The Relationship Between Dietary Patterns and Carotid Intima Media Thickness, as an Early Biomarker of Cardiovascular Disease: A Systematic Review and Narrative Synthesis

Shivani Bhat, Jane Maddock, Sumantra Ray

    Research output: Contribution to journalArticlepeer-review


    To systematically review current literature on the association between empirically derived dietary patterns and carotid-intima media thickness, an early marker of cardiovascular disease.

    Dietary pattern analysis has emerged as a complementary approach to single-nutrient analysis for examining the relationship between diet and the risk of chronic diseases like cardiovascular disease (CVD). Carotid intima-media thickness (CIMT) has been established as a robust early marker of CVD on the atherosclerotic pathway. Although a wealth of literature links dietary factors and traditional CVD markers, a limited number have investigated the relationship between dietary patterns, derived using empirical data, and CIMT, a novel CVD marker. This is a unique systematic review and narrative synthesis which investigates the association between dietary patterns and CIMT.

    A systematic search of MEDLINE, CINAHL and Web of Science (2000 to 2015) supplemented by manual searches of bibliographies was conducted. Studies that derived dietary patterns using a posteriori methods (principal component analysis (PCA)/factor analysis (FA)), a priori methods (investigator-defined) or a combination (reduced rank regression (RRR)) were included with CIMT as the outcome. Most papers studied healthy adults (≥18 years) except two. The Critical Appraisal Skills Programme (CASP) checklist was adapted to assess each study for validity, methodology, and relevance. The narrative synthesis discusses the findings from each study according to the method used to derive the dietary patterns.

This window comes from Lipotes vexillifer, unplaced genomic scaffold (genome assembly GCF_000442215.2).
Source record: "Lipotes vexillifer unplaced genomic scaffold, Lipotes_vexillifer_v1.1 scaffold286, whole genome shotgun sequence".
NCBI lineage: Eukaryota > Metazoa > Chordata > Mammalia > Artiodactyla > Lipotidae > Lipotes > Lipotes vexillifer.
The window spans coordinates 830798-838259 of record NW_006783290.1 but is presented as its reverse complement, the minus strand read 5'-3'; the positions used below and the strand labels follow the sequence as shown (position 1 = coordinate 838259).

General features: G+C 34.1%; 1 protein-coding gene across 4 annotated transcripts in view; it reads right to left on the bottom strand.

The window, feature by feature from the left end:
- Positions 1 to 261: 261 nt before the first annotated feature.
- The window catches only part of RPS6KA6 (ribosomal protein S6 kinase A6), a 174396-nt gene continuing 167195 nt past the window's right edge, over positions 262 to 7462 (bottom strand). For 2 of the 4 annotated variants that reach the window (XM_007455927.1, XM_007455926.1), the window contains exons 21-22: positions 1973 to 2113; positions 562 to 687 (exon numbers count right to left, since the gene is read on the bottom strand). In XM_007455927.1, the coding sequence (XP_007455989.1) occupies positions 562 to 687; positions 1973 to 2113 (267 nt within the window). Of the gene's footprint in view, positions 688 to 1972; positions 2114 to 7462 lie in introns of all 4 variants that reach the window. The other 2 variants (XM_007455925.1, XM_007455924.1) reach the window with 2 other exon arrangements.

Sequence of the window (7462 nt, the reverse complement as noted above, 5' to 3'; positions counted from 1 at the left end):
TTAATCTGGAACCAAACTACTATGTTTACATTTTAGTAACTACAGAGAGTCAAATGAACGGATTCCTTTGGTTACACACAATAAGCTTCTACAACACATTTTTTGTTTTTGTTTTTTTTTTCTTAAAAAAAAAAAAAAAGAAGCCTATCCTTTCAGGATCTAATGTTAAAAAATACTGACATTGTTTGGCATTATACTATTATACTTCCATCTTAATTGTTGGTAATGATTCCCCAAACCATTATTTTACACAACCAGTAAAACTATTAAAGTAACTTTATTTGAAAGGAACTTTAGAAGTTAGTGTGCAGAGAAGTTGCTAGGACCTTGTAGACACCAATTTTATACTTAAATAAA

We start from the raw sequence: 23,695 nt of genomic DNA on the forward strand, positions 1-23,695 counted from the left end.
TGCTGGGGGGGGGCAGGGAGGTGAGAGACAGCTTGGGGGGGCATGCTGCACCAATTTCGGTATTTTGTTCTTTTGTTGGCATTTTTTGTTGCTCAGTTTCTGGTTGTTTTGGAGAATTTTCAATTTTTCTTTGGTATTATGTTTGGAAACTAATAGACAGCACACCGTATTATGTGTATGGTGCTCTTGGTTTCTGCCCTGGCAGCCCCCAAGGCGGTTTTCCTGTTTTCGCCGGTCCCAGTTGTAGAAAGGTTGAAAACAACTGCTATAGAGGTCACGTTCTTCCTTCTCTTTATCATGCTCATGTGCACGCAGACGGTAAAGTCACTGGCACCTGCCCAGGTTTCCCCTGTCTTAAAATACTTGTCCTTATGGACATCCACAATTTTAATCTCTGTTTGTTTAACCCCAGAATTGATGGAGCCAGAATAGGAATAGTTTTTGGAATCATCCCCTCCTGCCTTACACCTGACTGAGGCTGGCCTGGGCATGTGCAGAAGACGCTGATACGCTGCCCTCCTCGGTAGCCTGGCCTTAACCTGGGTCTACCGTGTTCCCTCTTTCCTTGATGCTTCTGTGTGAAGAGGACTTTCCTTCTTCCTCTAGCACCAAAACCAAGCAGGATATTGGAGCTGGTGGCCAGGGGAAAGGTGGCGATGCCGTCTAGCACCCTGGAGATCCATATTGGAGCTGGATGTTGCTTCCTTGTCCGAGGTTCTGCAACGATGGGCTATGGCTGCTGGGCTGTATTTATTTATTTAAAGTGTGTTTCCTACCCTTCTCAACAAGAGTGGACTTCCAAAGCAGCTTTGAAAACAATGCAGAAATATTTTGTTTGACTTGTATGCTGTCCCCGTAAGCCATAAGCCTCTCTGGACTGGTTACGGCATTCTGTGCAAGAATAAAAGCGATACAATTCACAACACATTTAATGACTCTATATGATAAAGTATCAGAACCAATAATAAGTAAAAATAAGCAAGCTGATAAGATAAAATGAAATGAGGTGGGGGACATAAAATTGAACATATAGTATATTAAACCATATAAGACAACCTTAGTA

Out of a total of 1582 papers, 15 papers were eligible for review. Six papers used empirical methods (PCA n=4, FA n=1, RRR n=1), while 9 papers used investigator-defined methods to determine dietary patterns (refer to the figure). In general, of the papers using empirical methods, four reported a statistically significant association with increased CIMT. Overall, the dietary patterns identified in those studies were characterized by high consumption in ‘unhealthful’ food groups such as processed and red meat, soda and meal replacement drinks, refined grain and starchy foods. While two studies that identified dietary patterns empirically were associated with a decrease in CIMT, characterized by high consumption of ‘healthful’ foods namely fruits and vegetables, fish, and rice and low in the ‘unhealthful’ foods. Of the papers using investigator-defined methods, four cross sectional studies showed that adherence to lacto-vegetarian/low-calorie vegan diets is associated with a decrease in CIMT. Dietary patterns derived from each study varied depending on derivation method and study design. When assessed for quality, RCTs scored the lowest, and cross sectional studies failed to provide sufficient information on the measurement of exposure variables. Cohort studies proved to be the most robust study design when assessed using the CASP criteria.

    Findings from this review are generally supportive of an association between greater adherence to dietary patterns characterised by higher consumption of ‘healthful’ foods and lower consumption of ‘unhealthful’ foods, and decreased CIMT. However, the evidence is heterogeneous as seen from the differences in CIMT measures with varying dietary patterns. Large-scale prospective observational and interventional studies are needed to evaluate the association between dietary patterns and CIMT.
    Original languageEnglish
    JournalThe FASEB Journal
    Issue number1_supplement
    Publication statusPublished online - 1 Apr 2016


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